On December 19, Rainforest Trust local partner Karen Environmental and Social Action Network (KESAN) announced the declaration of the newly formed Kaydoh Mae Nyaw Wildlife Sanctuary in Myanmar.
Located in Karen State in eastern Myanmar along the Thai border, this newly protected area boasts large swaths of remote pristine forests containing a plethora of species assessed as threatened on IUCN’s Red List. The reserve protects 66,965 acres of subtropical broadleaf forest and provides a safe haven for 64 mammal species such as the Asian Elephant, Tiger, Dhole, Banteng, Phayre’s Leaf-monkey and two species of Pangolin – the Sunda and Chinese – both of which are Critically Endangered. There have also been 122 bird species, 12 amphibian species and 20 reptile species (including the Endangered Big-headed Turtle and the Endangered Elongated Tortoise) recorded in the area.
As the area is little explored, further field studies are sure to reveal new species yet to be described by scientists. Mounting demand for illegal wildlife products has created an increasingly more urgent need to protect these unique and biologically rich forests. Rainforest Trust’s local partner aims to ensure both national and global recognition of their protected areas and wildlife protection strategies through the Karen Wildlife Conservation Initiative (KWCI). The KWCI identified Kaydoh Mae Nyaw as an area urgently needing protection due to the number of high value species in the area.
The new protected area will be managed by the indigenous Karen community, and conservation efforts with KESAN will focus on collaborative management and capacity building in the form of patrolling and law enforcement, protected area infrastructure and awareness programs.
Rainforest Trust has supported community outreach activities with the local Karen community, such as the employment of local villagers to assist in wildlife and forest conservation surveys. Community development and education programs as well as agricultural assistance and alternative livelihood programs ensure ongoing community commitment to conservation. Villagers living within and around the protected area feel a great sense of ownership and buy-in to protect their resources and have even established their own informant network to report illegal hunting.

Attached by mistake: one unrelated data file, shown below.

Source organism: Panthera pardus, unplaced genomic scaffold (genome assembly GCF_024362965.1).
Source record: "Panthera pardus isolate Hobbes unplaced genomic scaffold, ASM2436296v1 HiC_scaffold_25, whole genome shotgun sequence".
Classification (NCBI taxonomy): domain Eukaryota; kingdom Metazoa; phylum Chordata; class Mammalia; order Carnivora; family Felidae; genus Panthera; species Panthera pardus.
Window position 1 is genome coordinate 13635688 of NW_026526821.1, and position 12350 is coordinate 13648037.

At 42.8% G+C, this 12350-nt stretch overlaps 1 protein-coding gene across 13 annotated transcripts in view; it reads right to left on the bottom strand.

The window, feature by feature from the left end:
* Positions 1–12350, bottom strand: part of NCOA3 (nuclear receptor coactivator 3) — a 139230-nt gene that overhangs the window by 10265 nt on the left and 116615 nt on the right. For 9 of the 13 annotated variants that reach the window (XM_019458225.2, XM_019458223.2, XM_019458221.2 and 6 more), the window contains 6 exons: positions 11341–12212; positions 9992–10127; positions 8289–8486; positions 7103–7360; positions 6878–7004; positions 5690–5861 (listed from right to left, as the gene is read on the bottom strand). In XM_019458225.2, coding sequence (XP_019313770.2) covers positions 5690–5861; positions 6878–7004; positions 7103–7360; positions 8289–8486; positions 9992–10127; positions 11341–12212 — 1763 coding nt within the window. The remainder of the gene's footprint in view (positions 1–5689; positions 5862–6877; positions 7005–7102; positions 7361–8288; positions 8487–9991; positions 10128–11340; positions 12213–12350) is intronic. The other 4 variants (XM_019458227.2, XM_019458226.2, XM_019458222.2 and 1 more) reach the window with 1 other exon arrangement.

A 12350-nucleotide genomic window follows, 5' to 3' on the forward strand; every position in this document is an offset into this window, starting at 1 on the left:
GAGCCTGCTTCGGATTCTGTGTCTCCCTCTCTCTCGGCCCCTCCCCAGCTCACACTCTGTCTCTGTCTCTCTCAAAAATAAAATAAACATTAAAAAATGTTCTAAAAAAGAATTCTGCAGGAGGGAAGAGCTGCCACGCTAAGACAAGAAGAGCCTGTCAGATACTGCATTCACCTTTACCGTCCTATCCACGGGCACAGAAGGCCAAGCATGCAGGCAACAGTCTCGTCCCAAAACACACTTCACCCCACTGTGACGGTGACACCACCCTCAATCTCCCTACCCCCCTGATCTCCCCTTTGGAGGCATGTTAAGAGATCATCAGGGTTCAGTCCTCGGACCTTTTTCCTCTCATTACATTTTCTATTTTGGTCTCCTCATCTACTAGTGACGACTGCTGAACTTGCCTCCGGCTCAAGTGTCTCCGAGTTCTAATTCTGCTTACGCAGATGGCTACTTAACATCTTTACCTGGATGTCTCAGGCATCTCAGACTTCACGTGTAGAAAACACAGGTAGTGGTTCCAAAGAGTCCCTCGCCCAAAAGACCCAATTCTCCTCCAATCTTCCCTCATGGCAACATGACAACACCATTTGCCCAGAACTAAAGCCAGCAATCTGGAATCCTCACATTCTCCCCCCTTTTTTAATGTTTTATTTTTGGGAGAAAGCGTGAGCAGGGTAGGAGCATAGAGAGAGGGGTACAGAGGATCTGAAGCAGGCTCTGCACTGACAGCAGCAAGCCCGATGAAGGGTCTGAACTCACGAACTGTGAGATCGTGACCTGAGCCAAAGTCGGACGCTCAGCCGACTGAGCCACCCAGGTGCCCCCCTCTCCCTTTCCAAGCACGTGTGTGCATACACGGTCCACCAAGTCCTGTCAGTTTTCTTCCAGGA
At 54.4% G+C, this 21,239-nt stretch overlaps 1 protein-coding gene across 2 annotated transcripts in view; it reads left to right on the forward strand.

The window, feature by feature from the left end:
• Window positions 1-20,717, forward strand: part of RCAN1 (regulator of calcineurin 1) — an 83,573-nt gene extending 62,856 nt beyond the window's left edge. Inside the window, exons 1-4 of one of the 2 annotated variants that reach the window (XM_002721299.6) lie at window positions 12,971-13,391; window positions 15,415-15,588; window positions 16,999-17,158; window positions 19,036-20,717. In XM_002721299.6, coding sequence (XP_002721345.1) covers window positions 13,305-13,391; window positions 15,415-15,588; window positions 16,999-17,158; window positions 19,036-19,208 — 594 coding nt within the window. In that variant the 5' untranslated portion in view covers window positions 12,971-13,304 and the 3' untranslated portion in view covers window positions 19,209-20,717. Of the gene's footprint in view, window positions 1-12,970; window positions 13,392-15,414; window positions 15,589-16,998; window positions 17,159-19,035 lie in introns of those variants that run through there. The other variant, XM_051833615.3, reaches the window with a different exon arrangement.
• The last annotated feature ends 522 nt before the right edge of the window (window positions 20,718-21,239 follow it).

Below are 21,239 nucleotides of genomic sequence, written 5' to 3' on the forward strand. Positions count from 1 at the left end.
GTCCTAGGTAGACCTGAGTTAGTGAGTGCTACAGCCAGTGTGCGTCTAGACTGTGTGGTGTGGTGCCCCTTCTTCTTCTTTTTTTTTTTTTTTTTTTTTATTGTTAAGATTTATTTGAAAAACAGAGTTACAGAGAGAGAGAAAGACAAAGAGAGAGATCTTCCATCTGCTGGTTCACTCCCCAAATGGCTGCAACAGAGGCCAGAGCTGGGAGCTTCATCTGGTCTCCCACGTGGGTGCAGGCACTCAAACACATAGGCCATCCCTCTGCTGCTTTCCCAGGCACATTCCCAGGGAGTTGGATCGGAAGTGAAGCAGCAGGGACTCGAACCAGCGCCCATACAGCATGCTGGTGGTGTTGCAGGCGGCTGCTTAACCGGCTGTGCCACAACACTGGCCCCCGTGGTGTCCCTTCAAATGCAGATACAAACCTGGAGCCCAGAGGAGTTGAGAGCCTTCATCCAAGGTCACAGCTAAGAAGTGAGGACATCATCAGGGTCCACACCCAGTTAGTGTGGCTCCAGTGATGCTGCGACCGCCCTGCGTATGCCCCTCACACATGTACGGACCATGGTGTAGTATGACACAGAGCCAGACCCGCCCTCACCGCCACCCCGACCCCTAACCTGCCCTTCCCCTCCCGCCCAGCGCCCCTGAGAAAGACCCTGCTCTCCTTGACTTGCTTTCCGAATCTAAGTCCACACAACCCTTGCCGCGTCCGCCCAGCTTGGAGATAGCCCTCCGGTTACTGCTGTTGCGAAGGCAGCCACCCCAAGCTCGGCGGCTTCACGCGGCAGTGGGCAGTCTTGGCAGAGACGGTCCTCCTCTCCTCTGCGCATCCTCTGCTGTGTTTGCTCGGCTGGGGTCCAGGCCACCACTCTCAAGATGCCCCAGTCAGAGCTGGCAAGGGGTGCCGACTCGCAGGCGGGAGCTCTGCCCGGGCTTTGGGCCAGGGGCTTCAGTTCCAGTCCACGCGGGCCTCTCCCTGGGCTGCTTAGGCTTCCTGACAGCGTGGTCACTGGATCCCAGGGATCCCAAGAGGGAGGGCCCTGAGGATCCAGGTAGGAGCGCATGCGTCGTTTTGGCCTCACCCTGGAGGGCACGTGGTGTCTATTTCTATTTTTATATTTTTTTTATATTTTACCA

Dr. George Wallace, Chief Conservation Officer for Rainforest Trust, applauds the community’s role in protecting this key area.
“The indigenous Karen people’s local knowledge and pride of their homeland are key to the success of Kaydoh Mae Nyaw and the preservation of its precious resources.”
Long-term protection efforts will continue to emphasize community integration, further empowering local Karen people as stakeholders in conservation efforts through regular biological monitoring and development programs. By strengthening community-based conservation efforts on Karen lands, one of the most intact and wildlife-rich ecosystems remaining in all of Myanmar and Southeast Asia will receive the protection it so urgently needs.
With the generous support of our friends around the world and the SAVES Challenge, this project is a success. A special thank you to Luanne Lemmer and Eric Veach for their leadership support.
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